The ed­i­ble worms are just ir­re­sistible in a con­ti­nent where hunger and famine stalks the land. Their re­spect knows no bor­ders. They can be found grac­ing the din­ner ta­bles of many house­holds in South Africa, Zam­bia, Namibia, Botswana and Mozam­bique.

In the Demo­cratic Repub­lic of the Congo (DRC) de­mand is out­strip­ping sup­ply with a kilo­gram fetch­ing as much as US$5.

How­ever, there are parts of the con­ti­nent where the worms are, let’s say, de­spised. Dur­ing a trip to Uganda in 1994, I at­tracted strange looks from my hosts when I tried to con­vince them that there was ab­so­lutely noth­ing wrong with hav­ing mopane worms for din­ner.

A glossy mag­a­zine ar­ti­cle that I pre­sented as ev­i­dence, in­clud­ing graphic colour pho­to­graphs, only made things worse.

In freez­ing Swe­den, Scan­di­na­vian hosts could hardly dis­guise their shock when their Zim­bab­wean guests at­tempted to al­lay their fears de­scrib­ing in graphic de­tail how good the grubs tasted. What else be­sides th­ese aw­ful things did th­ese peo­ple eat, they won­dered.

Read your ar­ti­cle ti­tled “Never trust a man with bad shoes”, that was hi­lar­i­ous, you had some points but I don’t think that sums up a man. Here’s what I think, in terms of groom­ing, they prob­a­bly lack but in other ar­eas they can be the man of your dreams only if you look past the shoes. But you are right though, guys should start groom­ing them­selves not just for the ladies but to also feel good about them­selves, you don’t have to be a mil­lion­aire to do this. It was a cool ar­ti­cle, tonnes of hu­mour, guys should take notes – they can learn a thing or two. Keep up the good work. — Tafadzwa

Un­til next week, flaunt your pat­tern and style and don’t for­get to catch up with me on Twit­ter han­dle @Yolis­swa, visit my blog, www. stay­era247.blogspot.com or like my Face­book page Pat­tern & Style — @Yolis­swa.

Back in Zim­babwe, hun­dreds of peo­ple flock to the south­ern re­gions from all cor­ners to get a piece of the ac­tion. Pre­dictably, politi­cians have also waded into the fray.

Here, any­thing that smells of money at­tracts politi­cians like flies to a car­cass. Govern­ment of­fi­cials com­plain about the ex­ploita­tion of poor ru­ral vil­lagers by un­scrupu­lous traders who peg the price at US$15 for a 20-litre bucket. The go­ing mar­ket rate is US$5 a kilo­gram in the DRC.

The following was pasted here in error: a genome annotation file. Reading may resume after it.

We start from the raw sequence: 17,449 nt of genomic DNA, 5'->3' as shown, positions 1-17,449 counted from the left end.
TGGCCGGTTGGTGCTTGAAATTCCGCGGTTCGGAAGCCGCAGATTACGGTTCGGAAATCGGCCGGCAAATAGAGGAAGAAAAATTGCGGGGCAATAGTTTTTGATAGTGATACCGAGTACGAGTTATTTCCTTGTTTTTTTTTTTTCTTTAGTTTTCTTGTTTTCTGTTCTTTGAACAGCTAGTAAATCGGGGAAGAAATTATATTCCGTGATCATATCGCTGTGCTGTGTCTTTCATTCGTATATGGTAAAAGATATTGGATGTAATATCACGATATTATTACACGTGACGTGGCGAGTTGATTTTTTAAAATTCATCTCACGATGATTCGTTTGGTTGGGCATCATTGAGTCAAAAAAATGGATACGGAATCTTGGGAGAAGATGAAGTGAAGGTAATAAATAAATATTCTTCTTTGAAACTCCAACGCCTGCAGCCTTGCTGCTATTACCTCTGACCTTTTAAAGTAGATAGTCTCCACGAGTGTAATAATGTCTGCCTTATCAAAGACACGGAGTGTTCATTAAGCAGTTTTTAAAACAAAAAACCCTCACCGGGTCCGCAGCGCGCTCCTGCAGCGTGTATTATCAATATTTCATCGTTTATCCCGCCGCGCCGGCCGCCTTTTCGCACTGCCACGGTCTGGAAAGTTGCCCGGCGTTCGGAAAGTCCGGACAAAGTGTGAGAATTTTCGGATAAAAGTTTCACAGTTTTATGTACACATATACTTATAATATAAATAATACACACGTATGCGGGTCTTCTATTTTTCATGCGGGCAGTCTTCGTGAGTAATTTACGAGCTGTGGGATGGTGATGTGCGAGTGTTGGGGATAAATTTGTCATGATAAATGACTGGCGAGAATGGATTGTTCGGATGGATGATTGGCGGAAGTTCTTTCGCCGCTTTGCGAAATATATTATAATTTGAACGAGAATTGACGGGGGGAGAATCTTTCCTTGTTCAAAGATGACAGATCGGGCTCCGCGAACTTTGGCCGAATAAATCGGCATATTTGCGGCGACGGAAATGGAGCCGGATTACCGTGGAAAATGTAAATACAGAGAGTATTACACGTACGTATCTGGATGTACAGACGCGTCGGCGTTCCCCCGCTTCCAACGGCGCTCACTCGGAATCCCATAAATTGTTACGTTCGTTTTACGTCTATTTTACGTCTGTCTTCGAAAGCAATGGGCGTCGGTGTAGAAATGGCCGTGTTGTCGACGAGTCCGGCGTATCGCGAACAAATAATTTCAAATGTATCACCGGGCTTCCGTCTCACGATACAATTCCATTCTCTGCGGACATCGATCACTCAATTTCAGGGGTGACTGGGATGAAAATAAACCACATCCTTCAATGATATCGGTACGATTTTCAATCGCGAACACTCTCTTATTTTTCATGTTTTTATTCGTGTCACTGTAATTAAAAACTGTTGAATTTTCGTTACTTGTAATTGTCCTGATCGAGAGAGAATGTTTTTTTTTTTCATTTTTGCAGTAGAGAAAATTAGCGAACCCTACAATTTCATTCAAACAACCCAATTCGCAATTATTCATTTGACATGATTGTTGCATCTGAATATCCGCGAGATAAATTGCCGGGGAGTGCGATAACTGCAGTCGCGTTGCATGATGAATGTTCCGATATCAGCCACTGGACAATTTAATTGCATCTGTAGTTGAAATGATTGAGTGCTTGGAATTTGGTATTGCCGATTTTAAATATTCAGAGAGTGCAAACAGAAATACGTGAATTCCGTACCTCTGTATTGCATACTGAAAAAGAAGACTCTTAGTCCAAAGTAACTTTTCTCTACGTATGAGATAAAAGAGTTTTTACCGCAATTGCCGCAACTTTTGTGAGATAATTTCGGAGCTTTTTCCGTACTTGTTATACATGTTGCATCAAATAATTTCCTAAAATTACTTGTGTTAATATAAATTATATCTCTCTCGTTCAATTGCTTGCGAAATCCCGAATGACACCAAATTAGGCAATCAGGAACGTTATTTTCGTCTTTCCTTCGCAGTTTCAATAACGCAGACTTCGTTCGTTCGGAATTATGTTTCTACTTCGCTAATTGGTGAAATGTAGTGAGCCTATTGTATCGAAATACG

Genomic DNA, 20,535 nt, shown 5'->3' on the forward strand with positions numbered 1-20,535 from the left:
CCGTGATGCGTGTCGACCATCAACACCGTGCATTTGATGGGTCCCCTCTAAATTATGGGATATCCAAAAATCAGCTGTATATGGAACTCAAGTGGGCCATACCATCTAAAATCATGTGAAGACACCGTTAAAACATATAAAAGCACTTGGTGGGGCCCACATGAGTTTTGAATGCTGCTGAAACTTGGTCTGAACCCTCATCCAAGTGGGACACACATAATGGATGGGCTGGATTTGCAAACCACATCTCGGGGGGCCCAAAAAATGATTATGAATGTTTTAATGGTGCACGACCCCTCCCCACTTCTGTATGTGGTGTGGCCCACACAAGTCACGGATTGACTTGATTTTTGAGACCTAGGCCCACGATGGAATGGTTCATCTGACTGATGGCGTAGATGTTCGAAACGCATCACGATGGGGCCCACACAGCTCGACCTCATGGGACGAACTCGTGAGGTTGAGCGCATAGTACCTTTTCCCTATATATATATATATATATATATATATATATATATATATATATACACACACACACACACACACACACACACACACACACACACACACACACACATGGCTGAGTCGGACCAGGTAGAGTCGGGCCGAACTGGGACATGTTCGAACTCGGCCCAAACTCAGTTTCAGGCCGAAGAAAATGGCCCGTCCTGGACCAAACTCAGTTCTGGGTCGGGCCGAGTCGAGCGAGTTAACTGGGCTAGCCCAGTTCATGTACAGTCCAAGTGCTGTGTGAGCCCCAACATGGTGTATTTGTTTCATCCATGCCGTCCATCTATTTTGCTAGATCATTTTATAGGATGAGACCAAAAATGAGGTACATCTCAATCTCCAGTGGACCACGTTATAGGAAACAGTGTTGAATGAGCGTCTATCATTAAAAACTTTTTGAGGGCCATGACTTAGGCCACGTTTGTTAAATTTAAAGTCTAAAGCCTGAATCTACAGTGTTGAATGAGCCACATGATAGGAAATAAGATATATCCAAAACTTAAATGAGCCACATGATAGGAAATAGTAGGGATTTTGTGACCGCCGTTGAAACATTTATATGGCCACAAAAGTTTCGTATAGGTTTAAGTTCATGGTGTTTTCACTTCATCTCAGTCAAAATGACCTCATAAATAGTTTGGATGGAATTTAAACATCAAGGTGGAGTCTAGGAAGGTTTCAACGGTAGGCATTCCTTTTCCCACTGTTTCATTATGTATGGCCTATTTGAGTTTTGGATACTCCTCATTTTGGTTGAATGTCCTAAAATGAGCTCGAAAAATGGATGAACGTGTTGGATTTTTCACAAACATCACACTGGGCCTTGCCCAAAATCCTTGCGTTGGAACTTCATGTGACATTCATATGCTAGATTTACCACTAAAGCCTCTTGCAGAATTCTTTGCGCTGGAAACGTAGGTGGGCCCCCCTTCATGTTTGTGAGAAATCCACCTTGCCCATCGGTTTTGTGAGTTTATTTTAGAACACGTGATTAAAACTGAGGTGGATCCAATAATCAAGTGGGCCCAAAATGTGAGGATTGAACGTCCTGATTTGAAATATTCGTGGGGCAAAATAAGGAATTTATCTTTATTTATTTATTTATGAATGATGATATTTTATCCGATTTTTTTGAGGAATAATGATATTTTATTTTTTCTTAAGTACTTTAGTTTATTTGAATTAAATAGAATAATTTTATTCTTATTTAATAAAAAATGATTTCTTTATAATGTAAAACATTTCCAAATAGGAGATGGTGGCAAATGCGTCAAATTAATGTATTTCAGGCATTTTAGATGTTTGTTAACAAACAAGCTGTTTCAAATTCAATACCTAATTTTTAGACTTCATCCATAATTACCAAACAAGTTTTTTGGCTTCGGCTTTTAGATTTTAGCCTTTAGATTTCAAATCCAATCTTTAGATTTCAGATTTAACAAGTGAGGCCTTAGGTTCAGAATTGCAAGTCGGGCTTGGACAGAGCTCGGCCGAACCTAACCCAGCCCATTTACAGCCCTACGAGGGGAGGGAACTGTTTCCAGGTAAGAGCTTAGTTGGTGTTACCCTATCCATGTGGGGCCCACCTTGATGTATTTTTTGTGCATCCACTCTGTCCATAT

Lo­cal au­thor­i­ties in ar­eas where mopane worms are har­vested have been vig­or­ously cam­paign­ing for a ban on ‘out­siders’ cash­ing in on what is re­garded by them as an ex­clu­sive re­source.

The is­sue has turned po­lit­i­cal and emo­tions run high at har­vest time when scuf­fles break out be­tween vil­lagers and traders from the city. In Botswana, landown­ers charge the gath­er­ers a fee for both camp­ing on their prop­erty and har­vest­ing.

Th­ese traders are some­times ac­cused of show­ing lit­tle re­spect for lo­cal cus­toms and in turn, the en­vi­ron­ment. They need­lessly chop down trees and des­e­crate sa­cred tra­di­tional shrines.

At least one lo­cal au­thor­ity is is­su­ing li­cences to ap­proved traders while oth­ers in­sist on the lo­cals do­ing the pick­ing them­selves and later sell­ing the worms at set prices.

Un­for­tu­nately, at the height of the worm-pick­ing sea­son, poor and des­per­ate vil­lagers ac­cept any­thing they are of­fered in re­turn, from bags of maize meal, cups and plates to items of cloth­ing in ex­change for buck­ets of the worms.

This has made them easy pick­ing for un­scrupu­lous buy­ers who are out to make a quick and easy buck.

Mopane worms are the sal­va­tion to an eco­nom­i­cally de­pressed and poverty stricken re­gion. For a con­ti­nent al­ways reach­ing out its hand for as­sis­tance, the worms of­fer an op­por­tu­nity for its peo­ple to im­prove their wretched lives. And they are not go­ing to let any out­sider take away their God given right. RECIPES Mopane Worm Stew Ingredients: Dried mopane worms, Tomato (sliced), Onions (chopped), but­ter or cook­ing oil, chilli sauce (to taste,) salt, pep­per and gar­lic salt to taste Method: Prepa­ra­tion Soak mopane worms in water un­til soft Fry onions in but­ter or cook­ing oil Add rest of ingredients and cook over low heat un­til ten­der Serve with isitshwala or sadza (pap or maize meal) Method 2 Ingredients 1 cup of dried mopane worms, 1 onion, chopped, 2 green pep­pers, sliced, 6 toma­toes, diced, 1 ta­ble­spoon curry pow­der, and ½ litre water. Prepa­ra­tion Wash the worms and boil them for 30 min­utes. Drain, then add the rest of the ingredients and sim­mer for about an hour.

Mopane worms can also be soaked then fried to a crispy TV snack. Yum, yum, yum!